The Factors Influencing the Adoption of Total Quality Management with Emphasis on Innovative/Strategic Management Accounting Techniques: Evidence from Saudi Arabia

The Factors Influencing the Adoption of Total Quality Management with Emphasis on Innovative/Strategic Management Accounting Techniques: Evidence from Saudi Arabia

Mohammed Al-Omiri (Umm Al-Qura University, Saudi Arabia)
DOI: 10.4018/jcrmm.2012070103
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Abstract

This paper address the factors influencing the adoption of TQM (Total Quality Management), particularly the innovative management accounting techniques, where in nowadays competitive environment quality is the key to an firm’s success and survival, to compete effectively, firms must embrace the principles of TQM. Therefore, this paper reports the findings of a postal questionnaire survey based on replies from 256 companies undertaken in the KSA (Knowledge, Skills and Abilities) environment. The paper empirically examines the extent of the adoption rate of TQM and to which potential explanatory factors influence the adoption of TQM in KSA companies. A distinguishing feature of the research is that it examines and compares the practices of both manufacturing and non manufacturing. Results show a significant relationship between TQM and some potential explanatory factors and give directions for further study.
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1. Introduction

Total Quality Management (TQM) is a philosophy with the aim of achieving an overall performance (Munhurrun et al., 2011). TQM has become one of the competitive strategies of choice during the 1990s and has been widely implemented throughout the world (Rad, 2006). TQM has become a globally strategic force, which may lead to several benefits: improved customer satisfaction, greater employee focus and motivation, reduced waste and improved overall performance (Juran, 1988). TQM is an organization-wide philosophy and problem-solving methodology that focuses on systematically and continuously improving the quality of products, processes, and services. In the past decades, TQM has come to be adopted the world over (Kajiwara, 2010).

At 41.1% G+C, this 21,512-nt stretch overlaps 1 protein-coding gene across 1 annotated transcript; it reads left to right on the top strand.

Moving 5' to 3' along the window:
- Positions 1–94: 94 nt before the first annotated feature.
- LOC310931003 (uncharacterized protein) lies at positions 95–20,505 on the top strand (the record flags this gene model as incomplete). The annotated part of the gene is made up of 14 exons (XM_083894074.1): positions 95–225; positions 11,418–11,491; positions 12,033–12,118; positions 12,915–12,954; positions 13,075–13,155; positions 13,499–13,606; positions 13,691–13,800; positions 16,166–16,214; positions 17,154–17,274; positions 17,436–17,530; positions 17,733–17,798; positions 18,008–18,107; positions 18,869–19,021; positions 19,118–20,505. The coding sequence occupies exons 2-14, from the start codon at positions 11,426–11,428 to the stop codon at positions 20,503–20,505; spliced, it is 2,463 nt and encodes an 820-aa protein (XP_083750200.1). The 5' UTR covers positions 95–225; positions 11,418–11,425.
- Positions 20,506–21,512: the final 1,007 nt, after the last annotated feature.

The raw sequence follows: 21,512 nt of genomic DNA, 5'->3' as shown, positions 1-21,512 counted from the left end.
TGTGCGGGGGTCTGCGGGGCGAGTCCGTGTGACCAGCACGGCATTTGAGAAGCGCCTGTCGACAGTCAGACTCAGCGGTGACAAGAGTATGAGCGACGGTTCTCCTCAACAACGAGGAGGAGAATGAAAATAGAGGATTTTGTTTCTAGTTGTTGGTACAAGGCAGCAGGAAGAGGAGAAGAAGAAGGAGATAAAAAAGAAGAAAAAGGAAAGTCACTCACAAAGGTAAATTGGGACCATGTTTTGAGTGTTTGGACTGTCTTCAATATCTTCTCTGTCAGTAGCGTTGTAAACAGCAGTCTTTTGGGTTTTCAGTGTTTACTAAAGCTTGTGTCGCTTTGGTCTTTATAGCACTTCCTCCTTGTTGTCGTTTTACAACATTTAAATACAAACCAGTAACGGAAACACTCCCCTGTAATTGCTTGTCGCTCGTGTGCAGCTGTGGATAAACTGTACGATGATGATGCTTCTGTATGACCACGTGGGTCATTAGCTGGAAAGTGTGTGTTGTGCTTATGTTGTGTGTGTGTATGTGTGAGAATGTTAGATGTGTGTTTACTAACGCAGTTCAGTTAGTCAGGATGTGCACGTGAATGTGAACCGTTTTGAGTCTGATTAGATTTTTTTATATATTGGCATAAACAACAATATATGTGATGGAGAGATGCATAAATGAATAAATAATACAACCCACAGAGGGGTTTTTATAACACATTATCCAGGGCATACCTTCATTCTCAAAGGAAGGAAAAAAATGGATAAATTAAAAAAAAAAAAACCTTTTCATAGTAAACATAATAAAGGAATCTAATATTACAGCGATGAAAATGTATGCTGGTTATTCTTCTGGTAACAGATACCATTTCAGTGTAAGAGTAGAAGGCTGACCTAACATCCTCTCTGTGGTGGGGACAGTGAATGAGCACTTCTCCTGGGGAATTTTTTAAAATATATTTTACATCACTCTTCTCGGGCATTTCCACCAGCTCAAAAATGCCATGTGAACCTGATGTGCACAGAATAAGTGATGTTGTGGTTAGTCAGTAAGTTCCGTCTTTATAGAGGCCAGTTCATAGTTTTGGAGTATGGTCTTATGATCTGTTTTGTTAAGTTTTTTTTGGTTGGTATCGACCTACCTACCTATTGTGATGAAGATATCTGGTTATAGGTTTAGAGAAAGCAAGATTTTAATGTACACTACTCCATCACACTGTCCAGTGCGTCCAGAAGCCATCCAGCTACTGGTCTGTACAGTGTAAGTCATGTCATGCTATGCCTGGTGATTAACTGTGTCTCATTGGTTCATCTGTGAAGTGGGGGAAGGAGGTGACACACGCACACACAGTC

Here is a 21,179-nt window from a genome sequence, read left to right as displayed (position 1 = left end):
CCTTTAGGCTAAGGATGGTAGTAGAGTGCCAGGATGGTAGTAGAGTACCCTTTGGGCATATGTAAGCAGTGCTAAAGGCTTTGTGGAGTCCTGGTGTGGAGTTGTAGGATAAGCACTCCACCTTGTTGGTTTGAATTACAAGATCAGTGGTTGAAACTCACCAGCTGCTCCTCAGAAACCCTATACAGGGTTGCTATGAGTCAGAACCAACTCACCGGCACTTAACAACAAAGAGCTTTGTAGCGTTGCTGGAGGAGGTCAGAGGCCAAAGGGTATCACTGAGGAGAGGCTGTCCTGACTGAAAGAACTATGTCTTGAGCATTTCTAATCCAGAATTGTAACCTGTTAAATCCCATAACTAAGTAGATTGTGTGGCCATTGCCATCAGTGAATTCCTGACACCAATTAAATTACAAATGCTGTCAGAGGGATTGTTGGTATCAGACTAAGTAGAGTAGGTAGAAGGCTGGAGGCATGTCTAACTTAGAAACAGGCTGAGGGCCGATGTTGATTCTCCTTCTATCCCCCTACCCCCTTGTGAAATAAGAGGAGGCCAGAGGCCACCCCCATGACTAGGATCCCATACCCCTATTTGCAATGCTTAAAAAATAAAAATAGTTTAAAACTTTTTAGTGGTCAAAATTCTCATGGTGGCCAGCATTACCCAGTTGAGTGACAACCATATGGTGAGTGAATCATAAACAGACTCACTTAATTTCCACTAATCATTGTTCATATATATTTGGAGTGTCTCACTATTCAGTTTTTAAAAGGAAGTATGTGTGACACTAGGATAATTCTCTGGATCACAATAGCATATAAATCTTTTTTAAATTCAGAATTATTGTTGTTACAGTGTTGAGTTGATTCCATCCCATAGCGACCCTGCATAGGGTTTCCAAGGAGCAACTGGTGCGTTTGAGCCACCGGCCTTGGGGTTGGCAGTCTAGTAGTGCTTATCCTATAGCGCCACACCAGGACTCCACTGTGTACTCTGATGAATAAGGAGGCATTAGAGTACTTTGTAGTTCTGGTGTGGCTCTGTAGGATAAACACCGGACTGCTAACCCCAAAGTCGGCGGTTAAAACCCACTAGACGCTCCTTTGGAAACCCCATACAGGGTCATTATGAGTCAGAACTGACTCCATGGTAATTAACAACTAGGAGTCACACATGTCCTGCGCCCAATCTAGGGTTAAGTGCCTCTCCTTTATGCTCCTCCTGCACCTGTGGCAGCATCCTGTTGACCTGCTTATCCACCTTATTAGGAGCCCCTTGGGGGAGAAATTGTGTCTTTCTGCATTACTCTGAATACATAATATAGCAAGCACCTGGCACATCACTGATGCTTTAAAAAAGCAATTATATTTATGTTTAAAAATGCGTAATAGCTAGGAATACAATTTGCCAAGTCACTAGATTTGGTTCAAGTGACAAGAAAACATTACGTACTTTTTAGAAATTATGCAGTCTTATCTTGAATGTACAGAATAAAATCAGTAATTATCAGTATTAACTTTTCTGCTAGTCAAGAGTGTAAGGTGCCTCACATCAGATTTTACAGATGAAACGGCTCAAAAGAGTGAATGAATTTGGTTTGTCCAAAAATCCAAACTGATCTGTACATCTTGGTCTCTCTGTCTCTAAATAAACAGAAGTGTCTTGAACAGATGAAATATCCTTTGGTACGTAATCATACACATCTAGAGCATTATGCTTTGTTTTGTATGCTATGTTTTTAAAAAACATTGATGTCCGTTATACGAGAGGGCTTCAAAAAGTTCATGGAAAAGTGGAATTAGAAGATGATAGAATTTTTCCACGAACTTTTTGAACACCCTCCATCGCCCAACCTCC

This study address the factors influencing the adoption of TQM particularly the innovative management accounting techniques, where in today’s competitive environment quality is the key to an firm’s success and survival, to compete effectively, firms must embrace the principles of TQM. Six variables have been examined as the following:

  • a.

    Intensity of the competitive environment;

  • b.

    Size;

  • c.

    Impact of information technology;

  • d.

    Extent that target costing is applied;

  • e.

    Extent of use of innovative/strategic management accounting techniques.

The motivation behind undertaking this research was the TQM needs a lot of research, in this regards, Dale et al. (2001) asserted that TQM is still in an early stage of theory development. They stressed the need for scholarly development of TQM theory and the incorporation of existing management theories into its development. It could be added that the contextual factors may attract researchers to examine its effect on adoption and implementation stage, TQM strategies represent a paradigm shift from the earlier strategies of the 1980s in the approach to management science. The past decade has witnessed a remarkable spread in the use of total quality management (TQM) practices in both manufacturing and non-manufacturing firms and total quality management (TQM) has been one of the most significant management “movements” in the U.S. during the past 15 years and perhaps one of the most significant management movements since “management” became an identified professional activity (Easton et al., 1997). Intense competition in the marketplace has caused manufacturing firms to search for a competitive edge in their manufacturing operations and processes. It has been argued that the use of TQM practices has a synergistic impact on organizational performance (Schonberger, 1986; Cobb, 1993). Some studies have found that the use of TQM practices reduces manufacturing process variance, eliminates reworks and scraps, and improves quality performance (Daniel & Reitsperger, 1991; Flynn et al., 1995; Schmenner & Cook, 1985). In addition, there is considerable anecdotal evidence (Crosby, 1984; Hayes & Wheelwright, 1984; Gerwin, 1987; Harmon & Peterson, 1990) on the extent to which TQM initiatives enhance the potential for firms to improve their performance. Total quality management (TQM) has continued to develop as a strategic business improvement approach in organizations and within the Operations Management literature and Strategic TQM is a dynamic phenomenon, reflecting the complexity and technology development in the business environment (McAdam et al., 2006). There is a huge number of published literature on TQM. The main aim in these papers is that TQM is an approach to management that is characterized by the principles of customer focus, continuous improvement, and teamwork (Ugboro & Obeng, 2000; Wadsworth et al., 2002; Chan & Quazi, 2002; Hellsten & Klefsjo, 2000; Scharitzer & Korunka, 2000; Young et al., 2001; Woon, 2000; Fok et al., 2001).

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